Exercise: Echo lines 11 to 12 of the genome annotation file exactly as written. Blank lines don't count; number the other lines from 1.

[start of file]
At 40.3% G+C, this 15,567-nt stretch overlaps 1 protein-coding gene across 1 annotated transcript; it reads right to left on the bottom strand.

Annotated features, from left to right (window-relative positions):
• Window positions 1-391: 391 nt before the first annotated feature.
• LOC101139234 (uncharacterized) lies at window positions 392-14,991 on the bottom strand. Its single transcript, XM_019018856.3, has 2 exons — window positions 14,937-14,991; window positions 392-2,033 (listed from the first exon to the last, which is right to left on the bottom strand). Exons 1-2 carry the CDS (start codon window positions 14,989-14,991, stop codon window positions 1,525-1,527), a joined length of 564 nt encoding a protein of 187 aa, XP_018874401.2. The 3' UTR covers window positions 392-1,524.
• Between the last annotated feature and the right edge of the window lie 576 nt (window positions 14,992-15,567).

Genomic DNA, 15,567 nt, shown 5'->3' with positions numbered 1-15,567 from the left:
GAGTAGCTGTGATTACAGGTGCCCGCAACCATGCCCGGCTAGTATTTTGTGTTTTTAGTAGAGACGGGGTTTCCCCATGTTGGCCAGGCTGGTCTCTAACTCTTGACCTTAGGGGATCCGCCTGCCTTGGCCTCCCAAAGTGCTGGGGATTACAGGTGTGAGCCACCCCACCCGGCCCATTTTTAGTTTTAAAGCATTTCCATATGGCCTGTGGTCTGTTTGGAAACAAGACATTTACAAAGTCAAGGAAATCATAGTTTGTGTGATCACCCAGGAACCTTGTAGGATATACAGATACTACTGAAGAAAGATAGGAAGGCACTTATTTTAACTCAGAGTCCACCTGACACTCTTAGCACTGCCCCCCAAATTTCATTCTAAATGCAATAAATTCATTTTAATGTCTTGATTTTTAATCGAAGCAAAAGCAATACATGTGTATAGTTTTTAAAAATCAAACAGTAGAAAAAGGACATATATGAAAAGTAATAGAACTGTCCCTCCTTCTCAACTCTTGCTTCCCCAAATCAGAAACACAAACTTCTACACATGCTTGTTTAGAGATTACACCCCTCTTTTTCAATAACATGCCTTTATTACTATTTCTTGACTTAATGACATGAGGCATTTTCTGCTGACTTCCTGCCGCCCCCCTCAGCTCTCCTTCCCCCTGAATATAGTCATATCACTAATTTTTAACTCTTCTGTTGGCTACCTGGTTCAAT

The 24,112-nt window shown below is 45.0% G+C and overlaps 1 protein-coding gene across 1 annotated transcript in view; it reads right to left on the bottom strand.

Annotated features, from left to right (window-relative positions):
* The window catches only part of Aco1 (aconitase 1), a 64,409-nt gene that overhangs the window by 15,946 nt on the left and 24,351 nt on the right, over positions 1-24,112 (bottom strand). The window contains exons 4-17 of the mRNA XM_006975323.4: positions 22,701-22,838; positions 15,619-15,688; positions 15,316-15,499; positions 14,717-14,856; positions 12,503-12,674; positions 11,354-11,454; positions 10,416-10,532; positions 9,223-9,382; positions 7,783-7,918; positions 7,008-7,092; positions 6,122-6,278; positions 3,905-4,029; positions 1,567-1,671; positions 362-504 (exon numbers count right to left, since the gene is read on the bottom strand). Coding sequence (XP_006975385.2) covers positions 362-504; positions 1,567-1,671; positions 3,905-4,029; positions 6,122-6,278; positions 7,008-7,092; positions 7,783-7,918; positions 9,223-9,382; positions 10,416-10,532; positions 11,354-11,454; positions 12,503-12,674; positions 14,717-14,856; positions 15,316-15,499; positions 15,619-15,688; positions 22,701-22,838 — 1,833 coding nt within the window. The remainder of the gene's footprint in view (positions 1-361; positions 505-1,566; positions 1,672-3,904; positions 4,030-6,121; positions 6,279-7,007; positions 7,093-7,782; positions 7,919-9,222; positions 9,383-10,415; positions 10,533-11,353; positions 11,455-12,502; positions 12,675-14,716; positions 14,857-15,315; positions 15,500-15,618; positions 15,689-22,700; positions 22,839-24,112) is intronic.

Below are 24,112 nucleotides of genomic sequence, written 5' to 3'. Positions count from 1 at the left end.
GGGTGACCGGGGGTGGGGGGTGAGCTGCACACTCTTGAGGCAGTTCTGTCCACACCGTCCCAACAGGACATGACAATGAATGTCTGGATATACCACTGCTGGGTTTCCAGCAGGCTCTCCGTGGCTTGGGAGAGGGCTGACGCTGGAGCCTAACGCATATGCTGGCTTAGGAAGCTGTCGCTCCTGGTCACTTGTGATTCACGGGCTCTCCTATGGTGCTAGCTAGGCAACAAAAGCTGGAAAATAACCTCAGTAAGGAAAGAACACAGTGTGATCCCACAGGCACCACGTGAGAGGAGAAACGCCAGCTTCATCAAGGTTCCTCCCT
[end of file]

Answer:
Below are 24,112 nucleotides of genomic sequence, written 5' to 3'. Positions count from 1 at the left end.
GGGTGACCGGGGGTGGGGGGTGAGCTGCACACTCTTGAGGCAGTTCTGTCCACACCGTCCCAACAGGACATGACAATGAATGTCTGGATATACCACTGCTGGGTTTCCAGCAGGCTCTCCGTGGCTTGGGAGAGGGCTGACGCTGGAGCCTAACGCATATGCTGGCTTAGGAAGCTGTCGCTCCTGGTCACTTGTGATTCACGGGCTCTCCTATGGTGCTAGCTAGGCAACAAAAGCTGGAAAATAACCTCAGTAAGGAAAGAACACAGTGTGATCCCACAGGCACCACGTGAGAGGAGAAACGCCAGCTTCATCAAGGTTCCTCCCT